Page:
Christine Hallquist

Christine Hallquist will be the first transgender candidate for Governor. The Victory Fund, a PAC that supports LBGT candidates, called her “a game changer.”

With 49 percent precincts in, the New York Times has called the race for the former energy company executive. She took 47 percent of Democratic votes in Tuesday’s primary.

“I tell people this isn’t the hardest thing I ever did. In fact, I think after transitioning everything else looks pretty easy,” Hallquist told the Guardian.

Hallquist remembered vividly being told by her mother to never admit her gender identity when she was 11 and dodging an exorcism in eighth grade. She went on to rise through the business world to be CEO of northern Vermont power company Vermont Electric Cooperative.

She would’ve eased from the business world into retirement if not for Trump’s election.

“November 8, 2016, I realized the world changed,” she said. “I went to bed, and of course like any other trauma I was in political depression and I just didn’t know what to do. I mean, many of us in this country shed a lot of tears for what happened on November 8.”

Hallquist received guidance and support from transgender legislator Danica Roem from Virginia. She’s also based her campaign just downstairs from Bernie Sanders’ campaign office.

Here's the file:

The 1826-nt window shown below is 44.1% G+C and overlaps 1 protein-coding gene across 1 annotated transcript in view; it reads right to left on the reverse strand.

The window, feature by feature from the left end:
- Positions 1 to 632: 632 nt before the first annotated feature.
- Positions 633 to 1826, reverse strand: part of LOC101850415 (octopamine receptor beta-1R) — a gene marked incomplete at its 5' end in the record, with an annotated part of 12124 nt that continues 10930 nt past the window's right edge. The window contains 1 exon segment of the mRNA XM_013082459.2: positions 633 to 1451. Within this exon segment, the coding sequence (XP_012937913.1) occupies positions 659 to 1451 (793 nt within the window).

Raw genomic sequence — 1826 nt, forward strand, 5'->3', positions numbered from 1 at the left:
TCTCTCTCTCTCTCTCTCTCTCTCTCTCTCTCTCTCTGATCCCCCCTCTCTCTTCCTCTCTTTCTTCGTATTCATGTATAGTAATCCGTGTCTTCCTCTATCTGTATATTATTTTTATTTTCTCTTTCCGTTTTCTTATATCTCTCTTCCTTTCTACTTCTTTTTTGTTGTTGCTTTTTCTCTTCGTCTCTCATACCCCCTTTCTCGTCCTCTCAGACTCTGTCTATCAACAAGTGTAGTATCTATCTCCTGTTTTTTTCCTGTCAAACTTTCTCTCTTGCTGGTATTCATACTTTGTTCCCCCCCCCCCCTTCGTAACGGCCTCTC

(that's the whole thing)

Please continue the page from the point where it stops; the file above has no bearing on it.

That’s no accident. Hallquist has a progressive agenda including Medicare-for-All, broadband access to remote Vermonters and a living wage.

“That’s how I want to be known in Vermont,” Hallquist, 62, told the Associated Press. “Nationally, I want to be known as the first trans candidate.”

Hallquist did not respond to GritPost’s request for comment prior to Tuesday’s election.

“Christine will be a historic figure if she wins the nomination, whether or not she becomes the governor,” said former Houston Mayor Annise Parker, president of the Victory Fund. “If she becomes the governor, she has the potential to be a role model for every trans kid in America.”

Christine Hallquist has a great chance at that. Current Republican Governor Phil Scott has seen a major drop in his popularity during his re-election campaign.


Katelyn Kivel is a contributing editor for Grit Post in Kalamazoo, Michigan. Follow her on Twitter @KatelynKivel.

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